Sherlock Holmes has become salacious. Sexual innuendo & casual vulgarity are added to what was supposed to be a gentleman. Nevertheless, at the end, he refuses to go with the woman. He has chased her throughout, finally catching her. He is aware of her charms, but her fate is terrible.
The story starts with Holmes on the run. He is not resting in his armchair talking with Watson. They meet as one strangles & the other gags a man. They shake hands once that man goes the way all things must go… These complicated & lethal motions they make, Holmes thinks them through, in jargon, before he enacts them.
In a world where what you see is what you get, the director is attempting to portray prudence, foresight, for our viewing pleasure. Nevertheless, Holmes says: There is nothing more elusive than an obvious fact. Indeed. To understand the obvious is to understand why it is obvious. This is to understand the difference between what things seem to be & what they are. This is why we are shown Holmes chasing after things.
Scientific progress is the great danger we confront. Holmes attracts our attention, & Watson’s, to new technology in architecture. Near-magical devices foreshadow the future: Electricity. The villain in our story promises to use technology for universal tyranny. Holmes himself manages to defeat a much stronger man in a fight using technology. Apparently, cunning use of technology can appear to give men supernatural powers. Holmes agrees that science is power, but believes it cannot change human nature.
Our attention is attracted to the problem of immortality. If science makes man immortal, man becomes god. Otherwise, he may still be killed. Our villain pretends to rise from the dead. It makes the news. Holmes insists it is a trick, eventually proving it to his satisfaction. People, unlike Holmes, are easily deceived, not to say terrified. Further, this appearance of magic or immortality serves to conceal petty murder.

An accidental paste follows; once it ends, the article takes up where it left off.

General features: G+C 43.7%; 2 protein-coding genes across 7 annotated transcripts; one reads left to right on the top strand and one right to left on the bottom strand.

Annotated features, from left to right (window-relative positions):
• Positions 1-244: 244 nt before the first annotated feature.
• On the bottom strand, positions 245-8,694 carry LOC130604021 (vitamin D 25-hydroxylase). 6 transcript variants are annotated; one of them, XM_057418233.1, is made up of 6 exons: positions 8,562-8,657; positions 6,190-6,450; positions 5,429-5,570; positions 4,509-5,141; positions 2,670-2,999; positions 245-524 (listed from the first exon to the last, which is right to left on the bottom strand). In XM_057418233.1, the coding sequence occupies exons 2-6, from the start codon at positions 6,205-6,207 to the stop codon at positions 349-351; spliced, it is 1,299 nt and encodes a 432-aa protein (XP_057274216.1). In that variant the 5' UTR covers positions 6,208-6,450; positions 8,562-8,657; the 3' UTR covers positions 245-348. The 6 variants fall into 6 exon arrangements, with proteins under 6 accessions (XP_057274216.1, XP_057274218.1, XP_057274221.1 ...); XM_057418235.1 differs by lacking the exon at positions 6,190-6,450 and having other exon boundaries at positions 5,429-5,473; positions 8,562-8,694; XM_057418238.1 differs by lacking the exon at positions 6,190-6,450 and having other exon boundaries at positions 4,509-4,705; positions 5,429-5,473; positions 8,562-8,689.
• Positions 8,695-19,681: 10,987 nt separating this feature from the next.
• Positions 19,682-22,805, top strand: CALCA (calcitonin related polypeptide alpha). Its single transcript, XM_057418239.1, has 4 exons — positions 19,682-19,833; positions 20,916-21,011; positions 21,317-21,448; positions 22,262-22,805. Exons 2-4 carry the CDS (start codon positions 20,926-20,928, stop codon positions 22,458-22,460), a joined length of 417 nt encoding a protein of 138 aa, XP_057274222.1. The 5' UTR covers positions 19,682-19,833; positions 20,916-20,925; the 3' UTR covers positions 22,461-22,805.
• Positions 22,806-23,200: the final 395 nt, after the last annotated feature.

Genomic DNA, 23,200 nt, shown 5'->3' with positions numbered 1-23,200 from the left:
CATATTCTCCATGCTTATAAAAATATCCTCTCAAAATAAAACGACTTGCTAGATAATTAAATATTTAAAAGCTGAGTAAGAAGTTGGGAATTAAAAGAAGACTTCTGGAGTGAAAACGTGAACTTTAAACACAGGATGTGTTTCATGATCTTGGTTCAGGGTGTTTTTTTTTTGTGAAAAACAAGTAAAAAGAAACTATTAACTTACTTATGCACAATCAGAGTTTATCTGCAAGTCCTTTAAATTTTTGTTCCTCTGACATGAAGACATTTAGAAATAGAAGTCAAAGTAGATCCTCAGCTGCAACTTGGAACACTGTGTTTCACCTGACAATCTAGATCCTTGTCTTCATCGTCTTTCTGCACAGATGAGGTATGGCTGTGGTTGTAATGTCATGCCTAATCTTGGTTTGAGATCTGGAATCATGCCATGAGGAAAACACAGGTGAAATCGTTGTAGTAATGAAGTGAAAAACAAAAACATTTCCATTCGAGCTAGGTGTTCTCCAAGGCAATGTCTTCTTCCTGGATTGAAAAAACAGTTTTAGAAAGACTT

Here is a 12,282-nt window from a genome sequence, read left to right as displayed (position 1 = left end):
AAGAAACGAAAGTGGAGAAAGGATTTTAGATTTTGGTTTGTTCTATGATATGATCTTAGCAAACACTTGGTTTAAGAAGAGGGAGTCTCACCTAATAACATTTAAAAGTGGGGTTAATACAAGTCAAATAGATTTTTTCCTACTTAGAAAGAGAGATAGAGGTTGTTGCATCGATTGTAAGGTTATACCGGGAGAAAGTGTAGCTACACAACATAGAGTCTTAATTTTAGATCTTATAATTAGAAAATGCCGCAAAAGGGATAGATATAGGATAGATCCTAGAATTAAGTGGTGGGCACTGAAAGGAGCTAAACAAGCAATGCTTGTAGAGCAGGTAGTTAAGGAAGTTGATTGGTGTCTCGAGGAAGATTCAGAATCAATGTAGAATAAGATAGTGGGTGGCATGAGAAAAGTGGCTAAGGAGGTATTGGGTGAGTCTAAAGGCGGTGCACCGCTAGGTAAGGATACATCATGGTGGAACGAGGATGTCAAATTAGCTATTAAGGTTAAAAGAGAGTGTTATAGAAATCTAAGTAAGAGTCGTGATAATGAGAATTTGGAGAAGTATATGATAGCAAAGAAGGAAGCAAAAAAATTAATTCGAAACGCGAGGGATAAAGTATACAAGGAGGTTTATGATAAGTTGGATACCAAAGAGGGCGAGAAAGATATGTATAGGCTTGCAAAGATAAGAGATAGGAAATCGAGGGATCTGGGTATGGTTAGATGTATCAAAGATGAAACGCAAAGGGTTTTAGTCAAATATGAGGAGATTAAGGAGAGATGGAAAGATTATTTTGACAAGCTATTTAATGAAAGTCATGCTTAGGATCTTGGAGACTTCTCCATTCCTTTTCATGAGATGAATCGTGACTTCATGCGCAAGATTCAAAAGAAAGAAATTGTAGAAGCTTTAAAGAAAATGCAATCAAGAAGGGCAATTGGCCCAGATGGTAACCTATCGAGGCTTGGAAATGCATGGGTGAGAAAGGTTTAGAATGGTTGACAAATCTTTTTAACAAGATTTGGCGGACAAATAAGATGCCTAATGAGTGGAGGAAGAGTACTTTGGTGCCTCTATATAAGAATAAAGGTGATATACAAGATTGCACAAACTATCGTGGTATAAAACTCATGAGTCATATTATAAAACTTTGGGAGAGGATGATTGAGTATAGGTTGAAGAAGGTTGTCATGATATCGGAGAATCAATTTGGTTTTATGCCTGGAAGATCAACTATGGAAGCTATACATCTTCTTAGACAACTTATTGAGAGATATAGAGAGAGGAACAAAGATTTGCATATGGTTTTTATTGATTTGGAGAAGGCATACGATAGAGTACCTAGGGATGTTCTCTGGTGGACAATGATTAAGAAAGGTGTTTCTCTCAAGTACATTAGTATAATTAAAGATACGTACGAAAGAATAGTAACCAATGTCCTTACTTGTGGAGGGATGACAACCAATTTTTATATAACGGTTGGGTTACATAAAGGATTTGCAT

Freemasons, we are told, by various rituals, dating back to ancient times, have been steering mankind & concealing themselves, by magical powers. Watson insists that the inquiring Holmes may be wrong. Something supernatural may be happening. Watson is a moral man, always looking for God. Holmes is forced to admit his powers are limited. He cannot disprove Watson theoretically.
But Holmes knows that human powers center on reason. A low form of reason is what he confronts in the villain: Cunning. But a higher form of reason, science, is the means to villainous ends. & the superiority the rational few feel over the stupid many leads to tyranny. Against these perversions, Holmes’ own use of reason is either private or just.
A comedic Sherlock Holmes, showcasing the most popular comic talents available.